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I rarely use comments when I’m coding1. I do make one exception though; using // TODO: and // FIXME: to highlight pieces of code I need to revisit at a later date.

Jeffrey Sambells wrote a post on how to flag these comments as Xcode warnings but that only applies for Objective-C. With a slight tweak, here is a run script build phase for flagging TODO: and FIXME: as warnings in a Swift project.

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Syntax can become extremely verbose when working with many APIs in the iOS SDK with Swift, and Quartz is no exception.

Here’s a library that provides a more convenient syntax when using Swift with Quartz and related frameworks such as Core Image, and Core Graphics called SwiftGraphics from Jonathan Wight.

Here’s some of the features provided by SwiftGraphics:

  • Operator overloading for CoreGraphics types
  • Quadtree data structures
  • Object oriented extensions for CGContext and CGPath
  • Easy creation of geometry objects
  • Convex hull generation
  • An Xcode 6 playground
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Here’s a nice straightforward (about 35 minutes) step-by-step video tutorial series that explains how to create a simple Dribbble client app using UICollectionView submitted by Tope Abayomi.

Specifically in the series you’ll learn how to:

  • Get your Dribbble key
  • Use NSURLSession to download data from Dribbble
  • Parse the JSON response from the Dribbble API in Swift
  • Display the downloaded data and images in a UICollectionView
  • Load the images asynchronously

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There’s a chance you’ve heard a term floating around with some of the more functional-minded languages. The term is “curry” and not only is it a delicious Southeastern Asian cuisine, it also refers to translating the evaluation of a function that takes multiple arguments into evaluating a sequence of functions, each with a single argument. Obviously.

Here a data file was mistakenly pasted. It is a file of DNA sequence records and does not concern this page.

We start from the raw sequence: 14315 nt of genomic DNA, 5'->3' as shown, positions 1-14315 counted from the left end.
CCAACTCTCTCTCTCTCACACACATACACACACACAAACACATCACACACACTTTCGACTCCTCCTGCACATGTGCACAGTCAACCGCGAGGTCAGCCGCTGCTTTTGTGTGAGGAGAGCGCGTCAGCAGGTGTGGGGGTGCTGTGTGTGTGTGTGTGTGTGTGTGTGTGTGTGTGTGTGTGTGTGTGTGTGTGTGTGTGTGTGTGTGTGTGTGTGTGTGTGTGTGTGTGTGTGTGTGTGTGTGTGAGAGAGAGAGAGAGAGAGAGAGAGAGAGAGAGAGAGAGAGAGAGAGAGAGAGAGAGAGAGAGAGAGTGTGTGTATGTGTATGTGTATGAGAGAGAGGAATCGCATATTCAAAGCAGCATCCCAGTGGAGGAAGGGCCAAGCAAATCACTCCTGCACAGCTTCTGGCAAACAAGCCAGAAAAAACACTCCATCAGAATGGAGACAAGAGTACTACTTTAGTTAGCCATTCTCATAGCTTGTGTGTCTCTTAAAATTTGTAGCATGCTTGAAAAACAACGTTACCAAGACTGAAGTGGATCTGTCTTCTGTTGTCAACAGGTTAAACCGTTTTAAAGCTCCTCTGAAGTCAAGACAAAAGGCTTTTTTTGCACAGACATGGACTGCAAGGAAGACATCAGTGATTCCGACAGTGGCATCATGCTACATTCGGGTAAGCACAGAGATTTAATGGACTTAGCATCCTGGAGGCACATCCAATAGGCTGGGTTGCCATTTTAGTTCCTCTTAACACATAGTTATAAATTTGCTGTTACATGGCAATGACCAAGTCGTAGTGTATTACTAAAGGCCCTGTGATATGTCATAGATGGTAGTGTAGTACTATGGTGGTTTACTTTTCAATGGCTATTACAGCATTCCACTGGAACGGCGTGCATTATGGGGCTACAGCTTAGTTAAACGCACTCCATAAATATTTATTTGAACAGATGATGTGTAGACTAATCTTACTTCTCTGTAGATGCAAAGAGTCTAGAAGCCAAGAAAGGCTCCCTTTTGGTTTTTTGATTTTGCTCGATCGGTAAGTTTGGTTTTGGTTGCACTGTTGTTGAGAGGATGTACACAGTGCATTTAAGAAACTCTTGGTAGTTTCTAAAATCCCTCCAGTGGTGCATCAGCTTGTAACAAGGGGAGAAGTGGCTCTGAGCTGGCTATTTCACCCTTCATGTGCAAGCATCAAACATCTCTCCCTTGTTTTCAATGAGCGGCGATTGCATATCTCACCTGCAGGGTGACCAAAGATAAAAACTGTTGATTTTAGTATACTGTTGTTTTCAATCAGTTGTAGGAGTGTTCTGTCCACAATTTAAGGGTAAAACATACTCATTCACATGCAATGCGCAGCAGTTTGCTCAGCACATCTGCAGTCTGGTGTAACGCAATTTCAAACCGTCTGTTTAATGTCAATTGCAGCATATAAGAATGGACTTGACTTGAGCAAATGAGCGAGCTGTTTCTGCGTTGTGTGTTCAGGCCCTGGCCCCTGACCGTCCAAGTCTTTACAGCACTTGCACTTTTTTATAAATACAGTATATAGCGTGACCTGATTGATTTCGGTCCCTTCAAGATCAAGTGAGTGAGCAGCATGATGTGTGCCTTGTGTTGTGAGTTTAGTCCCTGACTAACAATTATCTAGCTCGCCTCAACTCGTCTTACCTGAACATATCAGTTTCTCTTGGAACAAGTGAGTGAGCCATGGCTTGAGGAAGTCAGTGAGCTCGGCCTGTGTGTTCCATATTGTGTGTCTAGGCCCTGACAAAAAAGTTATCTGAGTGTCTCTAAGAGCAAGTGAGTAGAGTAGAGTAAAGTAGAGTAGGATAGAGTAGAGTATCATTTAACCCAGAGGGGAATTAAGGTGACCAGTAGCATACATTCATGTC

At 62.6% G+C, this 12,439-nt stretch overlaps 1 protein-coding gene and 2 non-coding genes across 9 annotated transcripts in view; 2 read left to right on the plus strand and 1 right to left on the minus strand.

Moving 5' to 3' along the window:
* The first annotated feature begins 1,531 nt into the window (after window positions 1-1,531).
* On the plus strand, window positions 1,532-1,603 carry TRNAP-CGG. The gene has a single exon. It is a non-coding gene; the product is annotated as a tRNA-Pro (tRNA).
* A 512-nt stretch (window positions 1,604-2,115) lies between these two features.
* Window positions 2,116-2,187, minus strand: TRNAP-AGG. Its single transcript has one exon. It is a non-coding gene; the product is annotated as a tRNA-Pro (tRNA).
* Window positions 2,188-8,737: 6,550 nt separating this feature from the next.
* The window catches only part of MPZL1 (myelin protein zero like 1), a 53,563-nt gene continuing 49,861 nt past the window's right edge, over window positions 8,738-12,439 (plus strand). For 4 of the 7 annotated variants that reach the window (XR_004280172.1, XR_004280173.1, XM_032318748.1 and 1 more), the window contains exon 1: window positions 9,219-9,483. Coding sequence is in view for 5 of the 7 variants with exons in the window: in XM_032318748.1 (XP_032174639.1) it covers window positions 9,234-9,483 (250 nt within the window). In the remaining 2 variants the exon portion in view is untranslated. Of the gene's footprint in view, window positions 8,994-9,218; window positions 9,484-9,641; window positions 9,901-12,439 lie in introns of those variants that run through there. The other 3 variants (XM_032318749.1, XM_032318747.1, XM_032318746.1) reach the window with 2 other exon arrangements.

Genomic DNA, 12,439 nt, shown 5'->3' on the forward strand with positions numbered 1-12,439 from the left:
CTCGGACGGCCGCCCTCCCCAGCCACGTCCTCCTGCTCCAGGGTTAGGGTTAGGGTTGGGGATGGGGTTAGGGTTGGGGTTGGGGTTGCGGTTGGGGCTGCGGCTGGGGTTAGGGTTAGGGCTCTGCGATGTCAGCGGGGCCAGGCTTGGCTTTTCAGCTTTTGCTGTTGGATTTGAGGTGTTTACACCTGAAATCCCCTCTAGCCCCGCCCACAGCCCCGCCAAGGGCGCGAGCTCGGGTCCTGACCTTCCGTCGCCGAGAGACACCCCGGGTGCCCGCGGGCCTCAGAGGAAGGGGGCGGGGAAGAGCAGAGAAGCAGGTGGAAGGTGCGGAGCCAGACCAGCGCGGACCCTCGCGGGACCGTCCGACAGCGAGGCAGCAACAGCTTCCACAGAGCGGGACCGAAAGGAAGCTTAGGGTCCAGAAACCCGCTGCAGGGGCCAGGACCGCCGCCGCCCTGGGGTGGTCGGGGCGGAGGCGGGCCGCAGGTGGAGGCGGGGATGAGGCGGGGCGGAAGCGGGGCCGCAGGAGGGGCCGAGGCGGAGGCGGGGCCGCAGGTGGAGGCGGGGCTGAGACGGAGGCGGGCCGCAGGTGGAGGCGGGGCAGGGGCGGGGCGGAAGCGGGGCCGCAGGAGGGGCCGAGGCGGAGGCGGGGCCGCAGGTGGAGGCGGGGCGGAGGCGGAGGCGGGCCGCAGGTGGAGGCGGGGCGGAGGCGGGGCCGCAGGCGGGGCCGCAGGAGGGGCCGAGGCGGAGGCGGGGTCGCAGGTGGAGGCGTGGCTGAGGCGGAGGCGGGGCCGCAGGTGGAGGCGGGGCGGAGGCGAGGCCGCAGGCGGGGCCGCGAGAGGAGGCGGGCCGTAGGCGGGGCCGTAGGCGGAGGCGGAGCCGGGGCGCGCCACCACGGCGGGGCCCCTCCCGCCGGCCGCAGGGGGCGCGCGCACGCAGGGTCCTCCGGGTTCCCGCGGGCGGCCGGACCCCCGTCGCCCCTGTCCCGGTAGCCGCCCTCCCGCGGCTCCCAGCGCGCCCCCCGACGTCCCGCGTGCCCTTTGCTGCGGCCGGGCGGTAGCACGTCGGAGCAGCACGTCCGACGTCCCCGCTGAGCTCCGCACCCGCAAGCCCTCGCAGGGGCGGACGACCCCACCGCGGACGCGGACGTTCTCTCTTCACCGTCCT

Let’s take a quick walk through the world of function currying in Swift, figure out what that nonsense above really means, and then see how we could use this technique in the real world.

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Anyone with an interest in Apple Watch development who hasn’t already begun to play with WatchKit will enjoy Clifton’s talk, which is just under 39 minutes long. Watch and learn! If you’d like the source code Clifton used for the demonstration, it’s available on Github.

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Working with UITableView requires a lot of boilerplate code and here’s a helper library for working with UITableView submitted by Le Van Nghia called MyTableViewManager.

MyTableViewManger was created to reduce the code required when using UITableView allowing table view management with UITableViewDelegate and UITableViewDataSource and some other nice features.

Some of the features of MyTableViewManager include:

  • Easy updating of cells
  • Dynamic cell height support
  • Header/Footer view support
  • Load more support
  • Support for interface builder

An example project is included and there are a number of usage examples in the readme.

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Dabble in Swift for long and the functional programming paradigm will most certainly appear on your radar. From conferences to books to blog posts, I’ve seen a lot in the functional programming arena as it relates to Swift.

As I seek to improve my functional programming thought processes and to practice what I’m learning, I found myself struggling with a fundamental concept: immutability. Especially when I’m designing something that, at the very least, appears to require the ability to change state at some point in time.

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